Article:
US military sees long-term rise in chlamydia rates, study finds
Stars and Stripes July 11, 2022
The rate of chlamydia infections among active-duty U.S. service members dropped during the coronavirus pandemic but remains higher over the longer term, underscoring the importance of annual sexually transmitted infection screenings, researchers said.
Annual chlamydia incidence rates grew by 67% for the Army, Navy, Air Force and Marine Corps from 2013 to 2019, according to data highlighted in the Medical Surveillance Monthly Report for May. Rates dropped from a 2019 high during the past two years, but researchers attribute the short-term trend to less reporting and testing during the pandemic. The 2021 rates still were higher than they were in 2013.
Chlamydia by far was the most common sexually transmitted infection among active service members in all branches, with 233,886 reported cases over the 2013-2021 period studied.
By comparison, there were 37,592 and 55,040 reported incidents of gonorrhea and human papillomavirus, or HPV, respectively, over the same time, according to the report. The annual gonorrhea incidence rate grew by nearly 42% over the same period, researchers said.
“The number of incident chlamydia infections among active component service members was greater than the sum of the other four STIs combined and 4.2 times the total number of genital HPV infections — the next most frequently,” the report stated.
The long-term increase and short-term decline in chlamydia infections among military members mirrored the trend in the civilian population, the report said. Incidence rates for all STIs studied except syphilis fell among service members and generally in the U.S. during the onset of the pandemic.
The data underscore the difficulty of detecting and treating chlamydia infections, which are often asymptomatic, before transmission to a sexual partner, according to health.mil.
The report evaluated medical data involving the five most common STIs: chlamydia; gonorrhea; HPV; genital herpes simplex virus, or HSV; and syphilis.
It didn’t include data on sexual risk behaviors, but a 2018 survey of military personnel revealed that nearly 35% of respondents said they’d had sex with a new partner in the past year without using a condom, researchers noted in the report.
Women 24 and under and men 29 and under were the primary sources of the increase in chlamydia cases, the report stated.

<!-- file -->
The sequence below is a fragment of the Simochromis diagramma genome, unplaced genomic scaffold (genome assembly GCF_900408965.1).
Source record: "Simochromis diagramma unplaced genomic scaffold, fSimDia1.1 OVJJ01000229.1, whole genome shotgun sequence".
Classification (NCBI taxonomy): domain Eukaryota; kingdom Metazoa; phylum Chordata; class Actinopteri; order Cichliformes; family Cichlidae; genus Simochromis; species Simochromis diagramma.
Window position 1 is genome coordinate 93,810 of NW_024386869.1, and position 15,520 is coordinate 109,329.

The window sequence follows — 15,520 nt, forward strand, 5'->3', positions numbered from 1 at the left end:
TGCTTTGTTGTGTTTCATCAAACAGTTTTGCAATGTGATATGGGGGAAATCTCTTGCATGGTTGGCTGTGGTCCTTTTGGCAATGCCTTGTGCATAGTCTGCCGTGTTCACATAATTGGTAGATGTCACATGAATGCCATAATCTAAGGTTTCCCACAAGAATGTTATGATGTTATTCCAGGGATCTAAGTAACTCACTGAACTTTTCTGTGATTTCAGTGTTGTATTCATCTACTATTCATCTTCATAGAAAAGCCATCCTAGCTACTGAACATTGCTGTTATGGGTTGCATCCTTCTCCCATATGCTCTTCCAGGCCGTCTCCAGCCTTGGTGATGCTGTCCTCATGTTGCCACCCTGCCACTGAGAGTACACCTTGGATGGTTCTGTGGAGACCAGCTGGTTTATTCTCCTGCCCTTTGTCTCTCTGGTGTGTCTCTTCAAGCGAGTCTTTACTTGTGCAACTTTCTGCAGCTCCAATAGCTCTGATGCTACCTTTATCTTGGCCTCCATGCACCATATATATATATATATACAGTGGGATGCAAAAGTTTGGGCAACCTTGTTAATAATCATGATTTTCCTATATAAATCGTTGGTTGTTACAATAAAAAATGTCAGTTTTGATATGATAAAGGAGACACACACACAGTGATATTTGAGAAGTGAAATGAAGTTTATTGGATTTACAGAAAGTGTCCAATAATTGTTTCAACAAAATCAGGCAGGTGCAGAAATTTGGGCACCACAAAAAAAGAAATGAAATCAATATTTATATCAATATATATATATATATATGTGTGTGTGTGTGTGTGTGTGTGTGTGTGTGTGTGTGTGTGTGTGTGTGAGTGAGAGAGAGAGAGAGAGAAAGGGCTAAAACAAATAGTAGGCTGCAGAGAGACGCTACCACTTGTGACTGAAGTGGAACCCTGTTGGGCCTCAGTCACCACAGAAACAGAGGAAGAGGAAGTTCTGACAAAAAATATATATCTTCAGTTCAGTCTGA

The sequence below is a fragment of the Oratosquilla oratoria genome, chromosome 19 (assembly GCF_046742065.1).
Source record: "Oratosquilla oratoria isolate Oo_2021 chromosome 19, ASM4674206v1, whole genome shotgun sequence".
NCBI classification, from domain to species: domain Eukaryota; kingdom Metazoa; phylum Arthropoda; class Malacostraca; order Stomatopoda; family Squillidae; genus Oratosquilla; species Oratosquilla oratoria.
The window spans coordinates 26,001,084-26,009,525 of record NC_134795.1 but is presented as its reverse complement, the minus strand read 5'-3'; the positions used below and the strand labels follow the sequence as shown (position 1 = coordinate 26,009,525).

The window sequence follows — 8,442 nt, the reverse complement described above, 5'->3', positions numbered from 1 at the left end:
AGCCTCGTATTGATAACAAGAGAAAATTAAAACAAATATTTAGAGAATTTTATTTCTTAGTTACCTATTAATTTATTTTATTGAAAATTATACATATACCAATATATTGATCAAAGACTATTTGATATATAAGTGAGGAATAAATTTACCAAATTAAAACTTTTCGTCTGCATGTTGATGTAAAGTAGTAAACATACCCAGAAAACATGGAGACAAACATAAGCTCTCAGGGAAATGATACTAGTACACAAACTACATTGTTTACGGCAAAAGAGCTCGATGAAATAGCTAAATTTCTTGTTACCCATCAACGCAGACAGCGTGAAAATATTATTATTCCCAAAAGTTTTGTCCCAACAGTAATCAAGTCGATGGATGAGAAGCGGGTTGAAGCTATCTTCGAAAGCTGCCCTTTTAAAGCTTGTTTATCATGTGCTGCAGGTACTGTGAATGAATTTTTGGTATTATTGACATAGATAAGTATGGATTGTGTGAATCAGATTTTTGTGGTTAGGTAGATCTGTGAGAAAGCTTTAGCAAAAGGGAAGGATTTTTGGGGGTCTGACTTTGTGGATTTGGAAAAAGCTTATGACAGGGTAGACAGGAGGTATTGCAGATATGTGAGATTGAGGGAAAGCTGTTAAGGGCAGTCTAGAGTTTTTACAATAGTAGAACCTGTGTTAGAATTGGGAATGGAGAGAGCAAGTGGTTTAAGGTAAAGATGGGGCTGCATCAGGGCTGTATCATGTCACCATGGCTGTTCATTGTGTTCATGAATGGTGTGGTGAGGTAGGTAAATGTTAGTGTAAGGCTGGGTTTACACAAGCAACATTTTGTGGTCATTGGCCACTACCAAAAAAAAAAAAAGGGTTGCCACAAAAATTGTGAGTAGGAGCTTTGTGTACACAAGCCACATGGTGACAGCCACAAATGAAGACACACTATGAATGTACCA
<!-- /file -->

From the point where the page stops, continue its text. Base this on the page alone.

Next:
Annual chlamydia incidence rates for female service members generally were three times higher than those of male military personnel over the nine-year period studied, 454 out of 10,000 versus 149 out of 10,000, the report showed.
Rates for gonorrhea, HPV and HSV also were markedly higher in women over the same period, according to the report. Those increased rates likely were due to screening programs for women entering military service and subsequent annual screenings for those 25 and younger, researchers said.
Untreated chlamydia can lead to infertility, premature birth and risk of transmission from mother to baby, causing eye infections, blindness and other health problems for newborns, according to Health.mil.
“Because asymptomatic infection with chlamydia, gonorrhea, or HPV is common among sexually active females, widespread screening may result in sustained high numbers of infections diagnosed among young females,” the report said.
The Defense Department has stepped up efforts to address the sexual and reproductive health of military members, in part though the establishment of a research program known as MARSH, short for Military Active-duty Reproductive and Sexual Health.
The study seeks to decrease STIs and unplanned pregnancies among military members in part through an app targeting risky sexual behaviors, according to Health.mil.
The app currently is available only to study participants but could become available to all military members after the study is completed.
“Sexually transmitted infections are relevant to the U.S. military because of their relatively high incidence, adverse impact on service members’ availability and ability to perform their duties, and potential for serious medical (consequences) if untreated,” the report stated.